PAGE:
I think that you could get more benefit from it than Outis says, though not as much as Kurk says. To my mind tapping for extra dice and outcome makes sense without difficulty as it is basically about moving faster than your opponent can block it. The flurry of blows is more debatable as unless you are flailing wildly or repeatedly attacking the same general area there needs to be a moment of "thought" between each attack and that limits the flurry of blows. They tend to be either only a  pretty small number of attacks, or a higher number of largely ineffectual attacks.

There are other good points that both of you have made that I won't rehash. I'm sure someone with actual combat experience/knowledge might be able to say more but I certainly can't claim to that knowledge. Tongue

If I had to make a semi-arbitrary call right now to keep a campaign moving. I would probably rule something like:
Tapping up to +3 (or maybe +4) outcome has no detrimental effects, but beyond that I might say that it was +1 self damage per outcome increase. (Cos you would have to be moving really fast by that point and I am not convinced that you could do so and attack effectively without risking injury. I think I would rule that you take 1 point of damage for every 2 steel nudges you spend on damage. If you buy them and use them to catch a beat that's fine, if you use them on damage I would say that that is generally using direct speed for hitting harder and has the expected backlash from doing so.

Now that might seem a little extreme for penalty for damage nudges, and a little light for outcome. (Really depending on your personal views on steel) but I'm also trying to consider some semblance of balance.
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Kadrok
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« Reply #20 on: July 29, 2014, 06:47:03 AM »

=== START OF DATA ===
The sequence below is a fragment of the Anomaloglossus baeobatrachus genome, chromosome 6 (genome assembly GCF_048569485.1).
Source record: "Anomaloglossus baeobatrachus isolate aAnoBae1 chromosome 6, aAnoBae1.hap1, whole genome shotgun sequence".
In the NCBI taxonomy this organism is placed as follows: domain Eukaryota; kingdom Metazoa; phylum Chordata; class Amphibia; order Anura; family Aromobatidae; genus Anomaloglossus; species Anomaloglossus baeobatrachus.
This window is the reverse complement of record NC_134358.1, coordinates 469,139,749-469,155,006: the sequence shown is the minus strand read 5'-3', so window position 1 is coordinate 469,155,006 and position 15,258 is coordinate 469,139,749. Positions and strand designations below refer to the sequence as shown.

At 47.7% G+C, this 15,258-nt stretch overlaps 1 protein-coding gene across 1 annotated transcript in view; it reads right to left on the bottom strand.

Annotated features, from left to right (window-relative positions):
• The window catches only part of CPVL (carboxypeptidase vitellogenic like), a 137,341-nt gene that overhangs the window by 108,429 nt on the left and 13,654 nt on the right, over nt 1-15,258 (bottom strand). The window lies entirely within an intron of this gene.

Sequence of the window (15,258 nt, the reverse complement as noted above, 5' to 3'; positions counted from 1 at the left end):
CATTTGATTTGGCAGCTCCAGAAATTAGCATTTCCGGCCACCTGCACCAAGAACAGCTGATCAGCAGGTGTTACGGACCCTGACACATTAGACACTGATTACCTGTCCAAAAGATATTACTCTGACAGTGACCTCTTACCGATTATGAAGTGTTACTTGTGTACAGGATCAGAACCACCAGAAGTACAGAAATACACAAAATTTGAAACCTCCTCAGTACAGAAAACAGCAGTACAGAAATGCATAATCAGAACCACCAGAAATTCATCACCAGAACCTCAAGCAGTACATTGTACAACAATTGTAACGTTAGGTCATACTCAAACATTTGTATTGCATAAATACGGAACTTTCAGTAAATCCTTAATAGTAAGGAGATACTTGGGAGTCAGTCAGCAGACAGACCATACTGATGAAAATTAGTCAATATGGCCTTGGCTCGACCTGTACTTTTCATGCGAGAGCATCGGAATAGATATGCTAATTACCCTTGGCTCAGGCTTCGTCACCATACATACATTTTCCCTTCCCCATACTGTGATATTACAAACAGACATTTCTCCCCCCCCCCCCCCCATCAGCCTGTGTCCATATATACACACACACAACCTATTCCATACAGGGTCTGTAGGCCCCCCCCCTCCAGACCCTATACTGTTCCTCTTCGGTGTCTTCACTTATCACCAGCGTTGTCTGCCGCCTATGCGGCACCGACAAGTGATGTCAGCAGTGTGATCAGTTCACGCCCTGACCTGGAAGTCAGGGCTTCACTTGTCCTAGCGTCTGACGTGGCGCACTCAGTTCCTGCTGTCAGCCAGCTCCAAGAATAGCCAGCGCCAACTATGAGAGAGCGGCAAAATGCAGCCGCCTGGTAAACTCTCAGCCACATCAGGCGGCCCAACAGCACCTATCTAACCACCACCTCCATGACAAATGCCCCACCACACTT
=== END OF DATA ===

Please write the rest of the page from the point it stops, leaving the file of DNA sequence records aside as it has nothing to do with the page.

Naawww... I was sure Claincy was going to agree with me... Sad

Regarding Kads suggestion. I am not going to say that I think this is/should necessarily be the case, but someone could argue that the flurry of blows is already specifically catered for in the rules, we call it catching a beat. Smiley So rather than stack steel for nudges for extra damage on a single attack, you stack them for catching beats and do the additional damage that way, simulating taking multiple attacks. *shrug*, I can see arguments for and against that, but I just figured it should be mentioned.
I thought of that and dismissed it, especially if we're keeping with the house rule that you can only catch one beat a turn... two strikes isn't much of a flurry, is it? Even if we didn't, and someone could catch a bunch of beats in a row, we're talking a lot of investment per strike which goes against the whole point of the move: using the energy you would have done to make one epic blow to make several small strikes in different locations (reducing the impact and making the attack actually feel like something you'd do with FSteel, as compared to FPewter). I would argue the flurry would be far more appropriate as one "attack" than as several chained together.
I'm sure someone with actual combat experience/knowledge might be able to say more but I certainly can't claim to that knowledge. Tongue
Hehehe, does this count?
It came to me when I was thinking about Karate and how I always get steamrolled by sensei because I focus on one powerful strike at a time, and he bruises me to death with dozens of lightning quick blows coming at me from everywhere and oh gosh make the hurting stop!
Actually, speaking of Karate, you know what I get told most often when I'm being corrected? Stop thinking. Stop thinking and relax. And it totally works, I find I spar and run the patterns a lot better on the rare occasions when I can shut my over active brain up and just react on instinct. In my mind this diminishes the need for FZinc and times of "thought" between attack, which is why I also disagree with this: